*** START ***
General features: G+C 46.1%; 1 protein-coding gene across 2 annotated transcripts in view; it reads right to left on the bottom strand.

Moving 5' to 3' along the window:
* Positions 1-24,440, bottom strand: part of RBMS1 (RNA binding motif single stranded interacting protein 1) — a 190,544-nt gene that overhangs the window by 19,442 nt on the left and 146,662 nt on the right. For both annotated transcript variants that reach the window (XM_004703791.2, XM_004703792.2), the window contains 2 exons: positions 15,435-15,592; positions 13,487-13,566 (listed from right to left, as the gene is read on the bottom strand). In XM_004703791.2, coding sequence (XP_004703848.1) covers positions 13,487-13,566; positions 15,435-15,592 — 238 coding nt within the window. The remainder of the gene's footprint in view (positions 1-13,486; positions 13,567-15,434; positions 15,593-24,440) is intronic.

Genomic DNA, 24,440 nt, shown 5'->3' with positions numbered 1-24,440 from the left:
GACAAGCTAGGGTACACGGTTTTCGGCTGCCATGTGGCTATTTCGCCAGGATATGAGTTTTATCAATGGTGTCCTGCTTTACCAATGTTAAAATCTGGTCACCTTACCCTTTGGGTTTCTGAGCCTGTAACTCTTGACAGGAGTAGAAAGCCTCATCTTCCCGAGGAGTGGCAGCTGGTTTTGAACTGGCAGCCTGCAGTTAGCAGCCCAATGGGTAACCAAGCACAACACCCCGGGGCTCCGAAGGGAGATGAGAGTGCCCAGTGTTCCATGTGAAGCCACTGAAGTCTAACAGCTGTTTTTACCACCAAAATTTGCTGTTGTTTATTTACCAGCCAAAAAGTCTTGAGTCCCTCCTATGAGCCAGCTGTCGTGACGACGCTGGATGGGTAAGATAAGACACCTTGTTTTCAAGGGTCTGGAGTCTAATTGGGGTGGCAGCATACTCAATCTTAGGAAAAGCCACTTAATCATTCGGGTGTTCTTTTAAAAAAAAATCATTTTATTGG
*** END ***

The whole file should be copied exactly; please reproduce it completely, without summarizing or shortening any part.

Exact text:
General features: G+C 46.1%; 1 protein-coding gene across 2 annotated transcripts in view; it reads right to left on the bottom strand.

Moving 5' to 3' along the window:
* Positions 1-24,440, bottom strand: part of RBMS1 (RNA binding motif single stranded interacting protein 1) — a 190,544-nt gene that overhangs the window by 19,442 nt on the left and 146,662 nt on the right. For both annotated transcript variants that reach the window (XM_004703791.2, XM_004703792.2), the window contains 2 exons: positions 15,435-15,592; positions 13,487-13,566 (listed from right to left, as the gene is read on the bottom strand). In XM_004703791.2, coding sequence (XP_004703848.1) covers positions 13,487-13,566; positions 15,435-15,592 — 238 coding nt within the window. The remainder of the gene's footprint in view (positions 1-13,486; positions 13,567-15,434; positions 15,593-24,440) is intronic.

Genomic DNA, 24,440 nt, shown 5'->3' with positions numbered 1-24,440 from the left:
GACAAGCTAGGGTACACGGTTTTCGGCTGCCATGTGGCTATTTCGCCAGGATATGAGTTTTATCAATGGTGTCCTGCTTTACCAATGTTAAAATCTGGTCACCTTACCCTTTGGGTTTCTGAGCCTGTAACTCTTGACAGGAGTAGAAAGCCTCATCTTCCCGAGGAGTGGCAGCTGGTTTTGAACTGGCAGCCTGCAGTTAGCAGCCCAATGGGTAACCAAGCACAACACCCCGGGGCTCCGAAGGGAGATGAGAGTGCCCAGTGTTCCATGTGAAGCCACTGAAGTCTAACAGCTGTTTTTACCACCAAAATTTGCTGTTGTTTATTTACCAGCCAAAAAGTCTTGAGTCCCTCCTATGAGCCAGCTGTCGTGACGACGCTGGATGGGTAAGATAAGACACCTTGTTTTCAAGGGTCTGGAGTCTAATTGGGGTGGCAGCATACTCAATCTTAGGAAAAGCCACTTAATCATTCGGGTGTTCTTTTAAAAAAAAATCATTTTATTGG